Like all new arrivals at the south London jail, the former minister will have been taken into the reception area to be seen by a doctor. He would then swap his possessions for a prison number and a uniform consisting of a blue and white striped shirt, jeans and jean-jacket, and unflattering pumps.
Aitken would have been allowed to shower, and offered a telephone call to his family along with counselling and a meal on a tray.
Inmates at the modern, red-brick prison include some of the most dangerous prisoners in the country, with Category A security classifications. But others are low-risk like Aitken, waiting to be dispersed to another prison or being held on remand pending an appearance in court.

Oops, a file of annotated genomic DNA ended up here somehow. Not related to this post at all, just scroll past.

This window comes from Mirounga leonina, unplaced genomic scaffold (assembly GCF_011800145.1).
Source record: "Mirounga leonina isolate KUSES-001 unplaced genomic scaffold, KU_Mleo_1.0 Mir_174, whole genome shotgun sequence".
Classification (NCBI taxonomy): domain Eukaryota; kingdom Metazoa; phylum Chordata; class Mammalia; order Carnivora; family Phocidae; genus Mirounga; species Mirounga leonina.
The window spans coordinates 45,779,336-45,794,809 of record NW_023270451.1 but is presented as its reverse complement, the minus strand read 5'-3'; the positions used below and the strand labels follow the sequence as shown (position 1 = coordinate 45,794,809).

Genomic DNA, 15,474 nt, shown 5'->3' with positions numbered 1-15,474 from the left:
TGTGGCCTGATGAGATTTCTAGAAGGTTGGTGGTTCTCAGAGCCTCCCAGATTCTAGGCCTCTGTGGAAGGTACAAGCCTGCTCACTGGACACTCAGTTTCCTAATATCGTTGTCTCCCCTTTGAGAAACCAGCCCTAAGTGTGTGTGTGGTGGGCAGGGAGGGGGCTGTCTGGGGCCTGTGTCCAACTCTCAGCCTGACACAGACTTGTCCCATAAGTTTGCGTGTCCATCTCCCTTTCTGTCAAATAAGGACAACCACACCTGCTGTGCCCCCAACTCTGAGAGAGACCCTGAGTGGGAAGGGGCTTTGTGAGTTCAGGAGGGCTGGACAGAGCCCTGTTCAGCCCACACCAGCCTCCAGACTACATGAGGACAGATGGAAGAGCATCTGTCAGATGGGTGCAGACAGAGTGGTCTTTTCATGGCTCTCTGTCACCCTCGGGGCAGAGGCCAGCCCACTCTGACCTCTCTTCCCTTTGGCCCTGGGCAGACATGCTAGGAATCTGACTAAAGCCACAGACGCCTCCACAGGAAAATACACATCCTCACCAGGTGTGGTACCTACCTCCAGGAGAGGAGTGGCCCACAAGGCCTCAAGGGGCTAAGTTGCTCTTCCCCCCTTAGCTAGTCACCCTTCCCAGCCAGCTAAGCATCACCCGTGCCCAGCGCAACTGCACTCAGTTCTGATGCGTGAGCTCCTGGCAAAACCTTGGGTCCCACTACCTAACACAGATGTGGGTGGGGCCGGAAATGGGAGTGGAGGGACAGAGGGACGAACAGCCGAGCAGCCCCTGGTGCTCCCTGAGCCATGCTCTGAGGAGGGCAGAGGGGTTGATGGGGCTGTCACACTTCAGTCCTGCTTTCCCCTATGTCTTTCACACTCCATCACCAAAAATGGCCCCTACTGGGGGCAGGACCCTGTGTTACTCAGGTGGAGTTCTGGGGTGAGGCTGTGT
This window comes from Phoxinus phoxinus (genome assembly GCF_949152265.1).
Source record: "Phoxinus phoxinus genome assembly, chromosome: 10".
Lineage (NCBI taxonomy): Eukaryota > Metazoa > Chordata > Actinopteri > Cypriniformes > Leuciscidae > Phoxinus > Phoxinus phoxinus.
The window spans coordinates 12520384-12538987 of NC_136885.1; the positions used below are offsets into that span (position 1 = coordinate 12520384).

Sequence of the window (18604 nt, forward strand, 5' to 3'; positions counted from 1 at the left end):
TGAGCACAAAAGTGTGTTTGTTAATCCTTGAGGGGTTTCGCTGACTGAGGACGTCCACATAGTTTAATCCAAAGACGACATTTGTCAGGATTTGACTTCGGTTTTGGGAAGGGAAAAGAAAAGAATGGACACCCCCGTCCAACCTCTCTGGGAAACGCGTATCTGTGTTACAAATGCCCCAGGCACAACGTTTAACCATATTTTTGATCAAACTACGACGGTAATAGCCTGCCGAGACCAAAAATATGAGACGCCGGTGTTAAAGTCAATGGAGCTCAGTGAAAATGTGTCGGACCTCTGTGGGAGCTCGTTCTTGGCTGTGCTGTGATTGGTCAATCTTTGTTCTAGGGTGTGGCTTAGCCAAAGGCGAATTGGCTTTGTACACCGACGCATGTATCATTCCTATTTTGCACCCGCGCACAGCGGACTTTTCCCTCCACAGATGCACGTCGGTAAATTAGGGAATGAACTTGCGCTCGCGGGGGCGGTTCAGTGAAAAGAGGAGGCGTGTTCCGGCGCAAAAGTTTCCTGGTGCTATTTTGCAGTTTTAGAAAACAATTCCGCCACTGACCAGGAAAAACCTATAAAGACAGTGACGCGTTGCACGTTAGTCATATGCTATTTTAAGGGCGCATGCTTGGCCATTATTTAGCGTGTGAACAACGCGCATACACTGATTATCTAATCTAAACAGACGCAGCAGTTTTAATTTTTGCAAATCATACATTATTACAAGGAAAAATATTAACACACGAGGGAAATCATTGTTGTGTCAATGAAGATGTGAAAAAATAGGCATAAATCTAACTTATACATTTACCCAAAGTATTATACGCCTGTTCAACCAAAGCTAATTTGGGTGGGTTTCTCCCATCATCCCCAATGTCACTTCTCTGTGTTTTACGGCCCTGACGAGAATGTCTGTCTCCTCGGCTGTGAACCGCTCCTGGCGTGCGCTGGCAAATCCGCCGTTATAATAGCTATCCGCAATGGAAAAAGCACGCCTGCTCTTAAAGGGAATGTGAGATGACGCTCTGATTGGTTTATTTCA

Nevertheless, the ex-minister will be given the option to be held under Rule 43, as a prisoner likely to come under pressure from other inmates because of his position and public profile.
If he wants to be segregated he will spend his time at Belmarsh in the company of sex offenders and other vulnerable inmates. If space is short, he may have to "double up", sharing his cell.
If he remains at Belmarsh for longer than a week he will be given a job. This could involve sweeping the floor as part of the "Yard party", although Aitken is perhaps as likely to be given the red arm-band of the prison librarian.